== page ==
Relations between the United States and much of the Islamic world have been marked by mistrust and misunderstanding, particularly since the war in Iraq. A panel of Islamic experts says there are moves both sides can make to improve understanding. Many Americans first became acquainted with Islam during the Iranian hostage crisis in 1979. Since then, many people in the United States perceive Islam as violent and intolerant. The United States, experts say, is widely seen in the Muslim world as a colonial power trying to redraw the map and fighting a war against their religion.
At a discussion co-sponsored by the World Council of Washington Wednesday, John Esposito, author of the book, What Everybody Needs to Know About Islam, and a professor of Muslim-Christian studies at Georgetown University, says the United States has a tough job when it comes to improving ties.
"What we're faced with today, and what any administration will be faced with is, in fact, a relationship with the Muslim world that requires, on the one hand, going after terrorists, and on the other hand, building bridges with the mainstream," he said.
Edward Gnehm, a former U.S. ambassador to Jordan and Kuwait, says the day after the 2001 terrorist attacks on the United States, nearly 4,000 Jordanian citizens came to the U.S Embassy in Amman to express their sorrow. He says the seeds for better ties are there, but that efforts by the United States to protect itself at its borders, could be alienating those who seek improved ties.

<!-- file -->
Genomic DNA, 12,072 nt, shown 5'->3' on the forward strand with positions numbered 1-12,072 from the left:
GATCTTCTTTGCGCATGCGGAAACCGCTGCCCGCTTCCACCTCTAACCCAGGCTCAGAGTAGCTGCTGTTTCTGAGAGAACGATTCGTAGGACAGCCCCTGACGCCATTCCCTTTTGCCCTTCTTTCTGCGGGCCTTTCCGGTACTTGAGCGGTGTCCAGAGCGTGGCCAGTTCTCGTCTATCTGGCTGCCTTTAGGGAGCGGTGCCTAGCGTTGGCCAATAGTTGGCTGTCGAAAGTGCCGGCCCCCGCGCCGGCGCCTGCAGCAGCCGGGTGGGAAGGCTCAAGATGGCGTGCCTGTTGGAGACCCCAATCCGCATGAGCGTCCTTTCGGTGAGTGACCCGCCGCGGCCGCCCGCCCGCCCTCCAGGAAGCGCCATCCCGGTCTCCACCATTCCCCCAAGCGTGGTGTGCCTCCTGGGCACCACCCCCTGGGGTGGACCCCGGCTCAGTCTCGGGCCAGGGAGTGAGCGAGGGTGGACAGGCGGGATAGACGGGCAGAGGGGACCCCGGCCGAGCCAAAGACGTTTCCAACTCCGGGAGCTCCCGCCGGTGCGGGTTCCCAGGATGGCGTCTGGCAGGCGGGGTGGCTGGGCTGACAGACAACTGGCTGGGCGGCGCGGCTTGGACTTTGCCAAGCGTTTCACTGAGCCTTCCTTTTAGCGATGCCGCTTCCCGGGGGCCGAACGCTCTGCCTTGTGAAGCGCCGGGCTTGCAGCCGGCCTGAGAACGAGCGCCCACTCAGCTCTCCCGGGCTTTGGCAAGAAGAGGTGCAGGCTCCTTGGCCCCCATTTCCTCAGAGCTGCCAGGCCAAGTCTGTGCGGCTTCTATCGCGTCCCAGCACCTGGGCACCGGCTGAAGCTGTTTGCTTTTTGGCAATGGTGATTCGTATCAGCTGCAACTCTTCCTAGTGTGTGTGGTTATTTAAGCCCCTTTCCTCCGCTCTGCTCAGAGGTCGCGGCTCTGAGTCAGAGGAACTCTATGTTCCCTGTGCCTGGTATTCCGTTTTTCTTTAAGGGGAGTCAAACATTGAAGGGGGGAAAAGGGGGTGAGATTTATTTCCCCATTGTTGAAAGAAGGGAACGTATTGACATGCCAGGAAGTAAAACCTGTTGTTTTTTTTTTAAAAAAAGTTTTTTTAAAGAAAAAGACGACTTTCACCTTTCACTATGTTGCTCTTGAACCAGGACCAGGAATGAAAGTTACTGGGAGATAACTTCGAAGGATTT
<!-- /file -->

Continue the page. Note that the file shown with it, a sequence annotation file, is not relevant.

"The impact of very stringent visa regulations, and the way we treat visitors now when they arrive in the United States is, in fact, to humiliate and make [travel to the United States] more difficult [for] the very group of Arabs who are pro-American, and tend to want to have a relationship with us, from coming here," he said.
The panelists noted that the United States is critical of repressive policies in many Muslim countries that severely limit opposition and women's rights.
Helah Esfandiari, a former official of the Women's Organization of Iran, says countries in the Middle East that are opposed to building more liberal societies cannot just blame the West for regional problems.
"In Iran, reformist parliamentarians were disqualified, and conservatives are now gaining the upper hand in Iran once again, once again trying to turn the clock back," she said. "It is not always the West that is at fault, when it comes to the region. We in the region must also show an effort and a will to advance."
The United States has been pursuing programs to forge understanding between the Muslim world and America. President Bush has called Islam a religion of hope and comfort to more than one billion people, and stressed that the war on terrorism is not a war on Islam.